In this blog, you’ll learn about the most common electronic product -the PCB assembly -which is seen as a vital component in almost all kinds of electronics. Even though such a common component, PCB assemblies are very expensive, as the manufacturing process involved to build them is very intricate and complex requiring lots of components and labor. Affording such expensive PCBs may become a problem when there are innumerous PCBs involved in your applications. But, neither can you compromise on the quality to reduce their costs. So then, what are you supposed to do? You must approach a PCB assembly manufacturer from China whose goal is to reduce PCB assembly costs without compromising on quality. One such manufacturer is MOKO Technology.

Here are several tips that PCB assembly manufacturers may use to reduce the costs of PCB layout manufacturing.

  • Understanding that size can result in a more efficient panelization of the board. where more board per panel results in a lesser cost per board, they may use square or rectangular shaped boards in a standard 18-inch x 24-inch manufacturing panel.
  • They may use standard Fr4 material-% or 1 oz. copper, and 1/16 inch PCB thickness.
  • They may aim to use .010 inch or larger holes to keep the costs down, as the size of the holes on the board really makes a difference.
  • They may keep the schematic and parts list changes to the minimum to further reduce costs. Quicker turnaround time is more expensive: thus they may allow enough time for a turnaround.
  • They include all necessary information regarding the layout guidelines, schematic files, reference layout designs, and mechanical requirements while submitting the files for pricing to minimize the costs.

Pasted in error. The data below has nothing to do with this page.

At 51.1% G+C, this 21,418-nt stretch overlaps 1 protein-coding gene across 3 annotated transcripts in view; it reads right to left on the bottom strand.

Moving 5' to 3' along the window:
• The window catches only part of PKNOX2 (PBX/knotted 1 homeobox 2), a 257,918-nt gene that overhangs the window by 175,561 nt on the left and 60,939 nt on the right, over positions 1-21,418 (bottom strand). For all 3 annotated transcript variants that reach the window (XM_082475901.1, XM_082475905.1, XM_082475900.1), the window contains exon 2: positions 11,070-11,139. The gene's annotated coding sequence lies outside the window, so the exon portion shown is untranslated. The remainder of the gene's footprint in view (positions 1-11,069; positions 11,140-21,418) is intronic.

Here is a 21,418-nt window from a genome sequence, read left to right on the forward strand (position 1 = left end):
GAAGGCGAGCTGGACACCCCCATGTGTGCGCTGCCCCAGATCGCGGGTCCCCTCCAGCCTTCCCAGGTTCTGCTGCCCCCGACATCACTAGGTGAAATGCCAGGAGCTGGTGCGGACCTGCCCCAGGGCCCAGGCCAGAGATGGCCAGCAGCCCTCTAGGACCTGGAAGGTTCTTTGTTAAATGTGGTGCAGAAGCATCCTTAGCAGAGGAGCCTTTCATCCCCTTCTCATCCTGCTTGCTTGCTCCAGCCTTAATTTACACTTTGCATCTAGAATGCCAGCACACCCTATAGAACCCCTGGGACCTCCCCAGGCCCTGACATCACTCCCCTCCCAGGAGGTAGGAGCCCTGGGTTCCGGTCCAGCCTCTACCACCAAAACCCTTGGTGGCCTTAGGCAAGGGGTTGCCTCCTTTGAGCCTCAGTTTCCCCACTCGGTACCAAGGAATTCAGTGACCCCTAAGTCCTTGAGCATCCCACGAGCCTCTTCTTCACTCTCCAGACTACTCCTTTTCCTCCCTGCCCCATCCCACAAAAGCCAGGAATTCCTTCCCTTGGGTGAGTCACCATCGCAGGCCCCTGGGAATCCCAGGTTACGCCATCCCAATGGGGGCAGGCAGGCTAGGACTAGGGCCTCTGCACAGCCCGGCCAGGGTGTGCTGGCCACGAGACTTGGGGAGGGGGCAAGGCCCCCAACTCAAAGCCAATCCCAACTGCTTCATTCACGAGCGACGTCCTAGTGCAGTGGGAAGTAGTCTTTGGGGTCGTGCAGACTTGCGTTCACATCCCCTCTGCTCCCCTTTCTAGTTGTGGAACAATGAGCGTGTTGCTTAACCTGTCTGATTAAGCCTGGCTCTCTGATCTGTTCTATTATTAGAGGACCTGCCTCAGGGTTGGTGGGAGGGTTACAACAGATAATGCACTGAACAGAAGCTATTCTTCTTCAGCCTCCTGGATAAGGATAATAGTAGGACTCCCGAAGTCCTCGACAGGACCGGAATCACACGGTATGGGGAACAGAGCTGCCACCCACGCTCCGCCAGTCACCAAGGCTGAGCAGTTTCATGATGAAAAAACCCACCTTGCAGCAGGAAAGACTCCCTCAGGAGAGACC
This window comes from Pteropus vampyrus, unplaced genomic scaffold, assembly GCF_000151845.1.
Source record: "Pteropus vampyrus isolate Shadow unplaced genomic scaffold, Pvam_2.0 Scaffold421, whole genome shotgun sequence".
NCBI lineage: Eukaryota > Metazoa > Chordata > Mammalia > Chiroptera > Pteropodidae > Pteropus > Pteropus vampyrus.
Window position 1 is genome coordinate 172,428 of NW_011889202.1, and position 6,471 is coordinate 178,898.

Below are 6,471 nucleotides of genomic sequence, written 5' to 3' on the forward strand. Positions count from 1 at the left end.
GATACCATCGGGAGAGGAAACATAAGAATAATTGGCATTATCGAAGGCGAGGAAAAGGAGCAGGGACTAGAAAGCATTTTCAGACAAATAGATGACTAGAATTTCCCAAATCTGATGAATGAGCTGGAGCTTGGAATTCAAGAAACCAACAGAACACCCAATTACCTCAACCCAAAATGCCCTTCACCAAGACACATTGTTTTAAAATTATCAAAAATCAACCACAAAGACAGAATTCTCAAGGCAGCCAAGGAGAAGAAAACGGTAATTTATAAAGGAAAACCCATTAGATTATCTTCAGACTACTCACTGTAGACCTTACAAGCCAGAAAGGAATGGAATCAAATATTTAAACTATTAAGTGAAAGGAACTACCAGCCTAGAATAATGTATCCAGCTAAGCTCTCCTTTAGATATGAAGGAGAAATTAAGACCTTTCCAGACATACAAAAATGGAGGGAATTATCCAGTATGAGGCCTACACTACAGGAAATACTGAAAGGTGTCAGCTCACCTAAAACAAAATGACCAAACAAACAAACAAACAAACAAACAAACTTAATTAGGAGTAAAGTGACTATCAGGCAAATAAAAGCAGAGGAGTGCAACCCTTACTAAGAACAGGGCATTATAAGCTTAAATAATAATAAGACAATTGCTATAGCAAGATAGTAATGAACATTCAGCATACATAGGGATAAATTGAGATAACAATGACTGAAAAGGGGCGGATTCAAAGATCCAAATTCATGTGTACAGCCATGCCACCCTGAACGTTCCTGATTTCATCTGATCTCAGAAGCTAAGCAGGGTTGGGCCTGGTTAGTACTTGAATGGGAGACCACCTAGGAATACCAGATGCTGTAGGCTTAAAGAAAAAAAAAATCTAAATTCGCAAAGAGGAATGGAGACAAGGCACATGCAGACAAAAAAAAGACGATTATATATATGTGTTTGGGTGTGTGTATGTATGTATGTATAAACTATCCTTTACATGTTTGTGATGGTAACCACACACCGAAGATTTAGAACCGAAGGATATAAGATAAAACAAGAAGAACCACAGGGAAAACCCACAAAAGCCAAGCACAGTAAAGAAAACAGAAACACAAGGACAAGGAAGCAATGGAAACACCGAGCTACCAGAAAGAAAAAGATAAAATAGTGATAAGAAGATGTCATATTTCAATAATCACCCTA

How does MOKO Technology decrease the PCB assembly cost

MOKO Technology has developed its pricing schedule based on various factors that determine PCB assembly costs. Some of our customers call us to better understand the factors involved assembly pricing In general, the factors that cause pricing differences to include PCB dimensions, part types and quantities.soldering methodology, type of inspections, etc.

MOKO Technology can help you reduce costs with such ideas, and make sure to involve them early in the process so that all kinds of decisions can be taken care of beforehand that can help keep the costs down MOKO Technology offers a variety of services with EMS capabilities of product designing, system architecture. value engineering, manufacturing, logistics along with all kinds of required tests done to provide the best quality PCB assemblies to clients.

MOKO Technology offers lead-free assembly based upon the customer’s specifications. We own two additional production lines dedicated to lead-free assembly. We employ RoHS-compliant, state-of-the-art soldering methods. The lead-free assembly may result in price changes. however. You can obtain the actual costs by contacting one of our sales representatives.
The type and size of the parts that you select will also determine the final PCB assembly cost. Charges may also change if you specify lead-less parts, such as BGA, OFN, etc. In addition, costs may vary with package sizes (e.g.. 0201, 1206, etc.) as well as the inspection methods you specify.

MOKO Technology has a variety of inspection methods, including in-circuit and functional tests, available to ensure high-quality PCBs. We are capable of the following tests: visual inspection for basic quality verifications, x-ray testing for lead-less devices and blank PCBs. Of course, we also have AOI inspections to test solder paste applications, missing components, and polarity. Our inspections are completed without additional charges.